NEWBURYPORT — Three mayoral candidates aired their views in a wide-ranging forum last night and residents filled every seat of the Firehouse Center for the Arts to hear contrasting opinions prior to the preliminary election on Tuesday.
City Councilor Greg Earls took gentle swipes at the current administration. Councilor Dick Sullivan Jr. promised fiscal rectitude, while stressing that his family has spent at least three generations in local government.
And Mayor Donna Holaday defended her two terms in office, declaring that costly infrastructure projects undertaken had to be done — and state and federal money has paid much of the bill for water quality, wastewater treatment, a new jetty on the Atlantic and the commencement of two school projects.
One of the six areas of inquiry was the central waterfront, and stark disagreement surfaced here.
Earls and Sullivan said they were against private development on the 4.2 acres owned by the Newburyport Redevelopment Authority.
Holaday said she supports limited commercial development in order to pay for an expanded park and to put an end to what she called dirt parking lots “where cars have the best views of the waterfront.”
Earls, a 12-year councilor from Ward 2, said, “I like the NRA members as human beings, but we really disagree on this issue.”
Earls, a builder and educator, said that the city could afford to craft a park through parking fees and a revenue bond without signing over land to private developers.
“We can start on a park in April — with the NRA plan it will take three to five years in permitting alone,” he said.
Sullivan also disagreed with the NRA vision of 70,000 square feet of shops, a restaurant and 30-35 condominium units.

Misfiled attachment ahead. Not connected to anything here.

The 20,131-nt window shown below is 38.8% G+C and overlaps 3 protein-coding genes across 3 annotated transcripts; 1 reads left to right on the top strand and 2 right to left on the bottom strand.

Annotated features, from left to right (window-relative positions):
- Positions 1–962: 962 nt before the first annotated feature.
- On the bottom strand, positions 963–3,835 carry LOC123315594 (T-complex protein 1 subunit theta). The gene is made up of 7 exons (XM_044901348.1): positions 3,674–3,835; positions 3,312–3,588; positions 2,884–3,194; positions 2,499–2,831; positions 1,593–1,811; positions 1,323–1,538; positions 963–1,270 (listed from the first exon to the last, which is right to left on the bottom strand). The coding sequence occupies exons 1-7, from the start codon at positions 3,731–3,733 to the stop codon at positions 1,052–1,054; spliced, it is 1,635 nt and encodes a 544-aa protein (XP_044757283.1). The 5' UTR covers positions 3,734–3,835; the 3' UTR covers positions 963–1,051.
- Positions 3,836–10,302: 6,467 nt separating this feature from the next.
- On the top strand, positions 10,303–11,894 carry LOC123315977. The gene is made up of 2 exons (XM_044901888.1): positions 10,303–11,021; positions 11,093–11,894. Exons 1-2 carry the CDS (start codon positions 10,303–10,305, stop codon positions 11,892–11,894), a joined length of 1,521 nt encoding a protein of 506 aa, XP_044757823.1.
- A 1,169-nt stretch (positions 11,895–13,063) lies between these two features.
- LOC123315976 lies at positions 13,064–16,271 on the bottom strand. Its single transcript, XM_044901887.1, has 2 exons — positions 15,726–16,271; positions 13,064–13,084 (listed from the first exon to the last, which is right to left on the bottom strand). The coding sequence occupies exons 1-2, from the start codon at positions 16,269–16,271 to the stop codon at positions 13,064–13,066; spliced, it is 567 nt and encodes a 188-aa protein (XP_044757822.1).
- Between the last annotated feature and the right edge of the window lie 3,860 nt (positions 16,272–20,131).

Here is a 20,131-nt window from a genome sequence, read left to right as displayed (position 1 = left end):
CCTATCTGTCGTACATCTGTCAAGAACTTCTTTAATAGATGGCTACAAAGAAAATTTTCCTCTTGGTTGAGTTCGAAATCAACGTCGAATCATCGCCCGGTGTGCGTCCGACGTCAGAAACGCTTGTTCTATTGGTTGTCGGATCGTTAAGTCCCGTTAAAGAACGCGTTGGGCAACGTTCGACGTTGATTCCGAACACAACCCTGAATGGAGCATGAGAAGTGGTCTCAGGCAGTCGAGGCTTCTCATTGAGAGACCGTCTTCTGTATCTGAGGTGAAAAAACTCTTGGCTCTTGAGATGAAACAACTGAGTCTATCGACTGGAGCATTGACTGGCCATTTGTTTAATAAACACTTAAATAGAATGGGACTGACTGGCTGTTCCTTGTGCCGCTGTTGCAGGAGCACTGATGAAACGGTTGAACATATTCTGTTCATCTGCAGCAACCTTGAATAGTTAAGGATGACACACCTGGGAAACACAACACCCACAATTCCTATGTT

The first-time councilor said that the future holds much development on the waterfront by New England Development, which owns numerous riverside parcels, and that someday residents will be happy they held on to the land.
Sullivan said city officials should work with New England Development to create a parking garage (on Merrimac Street), but city officials should not permit private development.
Holaday is seen to be vulnerable on this issue, since four years ago she campaigned for an “open waterfront” against opponent James Shanley.
The mayor last night said, “People say I flip-flop or change my position, but once you are in the mayor’s office, you have to set aside your personal opinion and work for a balance among business, open space, residential opinion and more.
“There is support for some development there, and we can permit a limited amount to create a connection with the business sector of the downtown.”
Holaday did not mention the development of private condominiums, which the NRA’s tentative mission is proposing.
In a recent newspaper piece for The Daily News, she stated she was against the inclusion of condominium units, but the mayor, a former city councilor herself, did not mention condos last night.
The event was a forum — not a debate — so candidates weren’t cross-examined by moderator Chip Wyser, nor were they called upon to answer questions from the audience, which overflowed the 192-seat venue.
Earls raised questions about several elements of the mayor’s performance.
He said that $440,000 that has gone into the recent rehab of the Green Street parking lot could have been better spent on streets and sidewalks.
And he said that the closing of the Crow Lane landfill must be a top priority, and that the administration has been unable to finish the job of closing and sealing the troublesome private site.
Earls also suggested that a $1.2 million expenditure on new offices and space for the Department of Public Services was excessive.
Sullivan said that as mayor he would reinstate educational programs that have been cut in recent years. He took issue with a feature of the new Bresnahan School that calls for a $625,000 colorful illustrated floor.
“When I went to school, we didn’t have great floors,” said Sullivan, a retired firefighter who served on the School Committee a decade ago. “The city didn’t have to spend all of the money” it had bonded for if the need wasn’t there.
Holaday concluded her remarks by saying the city will develop two school projects and a senior citizens center, “and you residents said yes with your votes.”
The mayor stated that she had been an ambassador to state and federal funding sources, and estimated that her team has produced close to $50 million in outside funding.
“We have about $100 million in projects under way or ahead of us, and I think that we need the consistency and leadership that I have provided to get the job done,” she said.